Visual weight can be determined by three different design factors:

Color: Bolder, brighter colors carry more visual weight than softer, lighter colors.

Size: The larger the design element, the more visual weight it has.

Thickness: Thicker lines carry more visual weight than thin lines.

Using these three factors you can create two types of balance:

Symmetrical and Asymmetrical

Symmetrical balance is when the visual weight is distributed evenly between both sides of the graphic

Asymmetrical balance is when visual weight is intentionally and thoughtfully unequal between the two sides. In these scenarios, you’re often using white space as visual weight to balance the other side of your graphic.




Font pairings rely almost completely on asymmetrical balance. Pairing one dominant font (like one font that’s bold or draws more attention like a brush font or calligraphy font) with a more subtle basic font (like Helvetica or anything that feels more simplified) will create a perfect font pairing by using asymmetrical balance to your benefit.

You can create either symmetrical balance or asymmetrical balance to produce an effective color palette.
Symmetrical color palettes will use colors that all seem to have the same brightness or intensity – and therefore each carries an equal visual weight. They should all feel like they cohesively work together without drawing attention to any one color in particular.

An asymmetrical color palette will typically use one or two colors that dramatically stand out among the others. For example, using a black, white and red color palette creates an asymmetrical balance because the red takes the majority of the visual weight but is balanced out by the addition of black and white colors it’s paired with.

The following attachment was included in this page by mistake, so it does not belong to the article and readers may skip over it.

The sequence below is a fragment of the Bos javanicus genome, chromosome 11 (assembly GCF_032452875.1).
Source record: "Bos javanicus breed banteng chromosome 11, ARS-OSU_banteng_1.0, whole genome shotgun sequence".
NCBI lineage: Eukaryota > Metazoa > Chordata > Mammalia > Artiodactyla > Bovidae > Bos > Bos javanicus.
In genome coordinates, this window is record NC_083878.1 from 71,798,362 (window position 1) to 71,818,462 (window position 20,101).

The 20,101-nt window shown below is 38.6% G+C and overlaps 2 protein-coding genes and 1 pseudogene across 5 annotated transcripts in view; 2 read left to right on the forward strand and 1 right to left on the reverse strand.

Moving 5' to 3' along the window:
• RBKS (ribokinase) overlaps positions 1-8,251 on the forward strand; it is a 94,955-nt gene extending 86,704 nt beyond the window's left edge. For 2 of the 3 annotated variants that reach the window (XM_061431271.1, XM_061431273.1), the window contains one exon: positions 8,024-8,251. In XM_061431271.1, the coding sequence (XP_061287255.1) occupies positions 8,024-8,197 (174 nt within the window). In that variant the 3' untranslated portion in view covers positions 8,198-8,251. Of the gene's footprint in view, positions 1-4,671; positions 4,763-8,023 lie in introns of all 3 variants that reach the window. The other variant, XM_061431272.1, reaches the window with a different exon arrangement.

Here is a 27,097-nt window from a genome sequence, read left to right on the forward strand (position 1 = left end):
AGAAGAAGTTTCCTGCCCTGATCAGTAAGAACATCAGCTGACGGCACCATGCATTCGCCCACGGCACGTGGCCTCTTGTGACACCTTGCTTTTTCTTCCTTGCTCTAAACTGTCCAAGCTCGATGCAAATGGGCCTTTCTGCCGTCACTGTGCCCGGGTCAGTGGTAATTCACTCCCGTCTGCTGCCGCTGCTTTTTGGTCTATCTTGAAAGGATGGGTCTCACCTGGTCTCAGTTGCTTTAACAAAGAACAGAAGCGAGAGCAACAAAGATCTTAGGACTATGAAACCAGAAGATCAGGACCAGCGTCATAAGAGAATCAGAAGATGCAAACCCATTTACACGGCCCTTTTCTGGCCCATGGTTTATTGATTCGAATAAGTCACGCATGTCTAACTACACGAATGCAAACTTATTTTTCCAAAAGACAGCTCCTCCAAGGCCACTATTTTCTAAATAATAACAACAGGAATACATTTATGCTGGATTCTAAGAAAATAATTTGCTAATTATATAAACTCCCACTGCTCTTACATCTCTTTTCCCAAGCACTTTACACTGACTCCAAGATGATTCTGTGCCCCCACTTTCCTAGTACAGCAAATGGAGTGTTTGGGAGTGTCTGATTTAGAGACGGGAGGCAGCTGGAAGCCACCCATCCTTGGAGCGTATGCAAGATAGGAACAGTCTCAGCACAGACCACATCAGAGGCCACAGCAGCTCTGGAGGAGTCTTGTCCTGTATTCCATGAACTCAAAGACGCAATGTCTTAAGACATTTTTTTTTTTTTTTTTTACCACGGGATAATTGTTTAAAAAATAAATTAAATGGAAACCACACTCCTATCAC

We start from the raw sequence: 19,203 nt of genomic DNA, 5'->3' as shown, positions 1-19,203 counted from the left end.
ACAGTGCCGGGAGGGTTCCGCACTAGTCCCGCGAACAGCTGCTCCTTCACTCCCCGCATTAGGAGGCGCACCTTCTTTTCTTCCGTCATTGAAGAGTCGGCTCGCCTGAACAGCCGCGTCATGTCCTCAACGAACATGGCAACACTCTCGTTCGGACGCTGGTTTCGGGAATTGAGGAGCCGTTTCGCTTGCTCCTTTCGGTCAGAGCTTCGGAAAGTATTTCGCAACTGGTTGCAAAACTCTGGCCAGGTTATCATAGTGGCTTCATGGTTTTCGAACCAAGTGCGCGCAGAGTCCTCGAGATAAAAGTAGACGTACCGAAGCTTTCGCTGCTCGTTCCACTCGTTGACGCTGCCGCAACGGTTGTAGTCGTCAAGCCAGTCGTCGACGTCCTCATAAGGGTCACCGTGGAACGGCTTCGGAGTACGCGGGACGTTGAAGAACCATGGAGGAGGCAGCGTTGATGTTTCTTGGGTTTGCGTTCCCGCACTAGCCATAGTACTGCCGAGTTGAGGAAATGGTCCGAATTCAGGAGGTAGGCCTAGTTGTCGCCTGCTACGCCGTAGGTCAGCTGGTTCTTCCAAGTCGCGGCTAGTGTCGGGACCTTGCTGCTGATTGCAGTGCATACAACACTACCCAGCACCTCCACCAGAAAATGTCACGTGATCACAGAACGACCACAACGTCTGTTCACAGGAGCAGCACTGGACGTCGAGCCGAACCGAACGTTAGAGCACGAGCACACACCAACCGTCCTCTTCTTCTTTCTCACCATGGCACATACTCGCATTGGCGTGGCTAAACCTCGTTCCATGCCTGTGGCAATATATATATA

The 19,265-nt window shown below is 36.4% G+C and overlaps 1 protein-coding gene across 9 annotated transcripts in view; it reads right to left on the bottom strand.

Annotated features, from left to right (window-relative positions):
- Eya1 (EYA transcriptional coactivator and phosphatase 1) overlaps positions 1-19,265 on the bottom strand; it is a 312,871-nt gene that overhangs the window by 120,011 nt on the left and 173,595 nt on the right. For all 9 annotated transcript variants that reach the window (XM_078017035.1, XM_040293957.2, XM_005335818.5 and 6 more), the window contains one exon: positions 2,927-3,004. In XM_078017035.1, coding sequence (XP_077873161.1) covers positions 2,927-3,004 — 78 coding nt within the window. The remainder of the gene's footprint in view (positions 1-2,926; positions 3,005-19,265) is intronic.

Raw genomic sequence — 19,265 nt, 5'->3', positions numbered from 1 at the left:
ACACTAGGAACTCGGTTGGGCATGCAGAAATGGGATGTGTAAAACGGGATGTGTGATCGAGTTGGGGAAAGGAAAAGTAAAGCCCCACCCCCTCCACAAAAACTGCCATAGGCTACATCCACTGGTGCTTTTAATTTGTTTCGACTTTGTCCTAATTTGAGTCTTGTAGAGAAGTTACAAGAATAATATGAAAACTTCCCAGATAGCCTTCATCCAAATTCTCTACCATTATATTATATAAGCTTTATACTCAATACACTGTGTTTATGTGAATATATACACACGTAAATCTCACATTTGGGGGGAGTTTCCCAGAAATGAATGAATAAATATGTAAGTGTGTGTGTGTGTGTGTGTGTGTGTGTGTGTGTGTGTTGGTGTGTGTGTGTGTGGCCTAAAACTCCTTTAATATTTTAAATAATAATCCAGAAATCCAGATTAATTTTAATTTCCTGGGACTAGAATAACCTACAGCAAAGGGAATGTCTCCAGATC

White Space
White space, or the amount of negative space where no design elements take up room, is a design element in itself. You can use white space to balance out your design.

Completely filling your page with crap won’t help balance your design, in fact it makes it feel unprofessional and overwhelming. Use white space as a design element in itself because it too has visual weight. You can do that by either creating an equal amount of white space on each side of your graphic in order to give it a symmetrical balance or by using a large amount of whitespace on one side to balance out the design elements on the other in order to use an asymmetrical layout.

Either way, white space is your FRIEND. Use it as much as you can!

Let us know what you think in the comments below and a huge THANK YOU to Mariah Althoff for the design tips!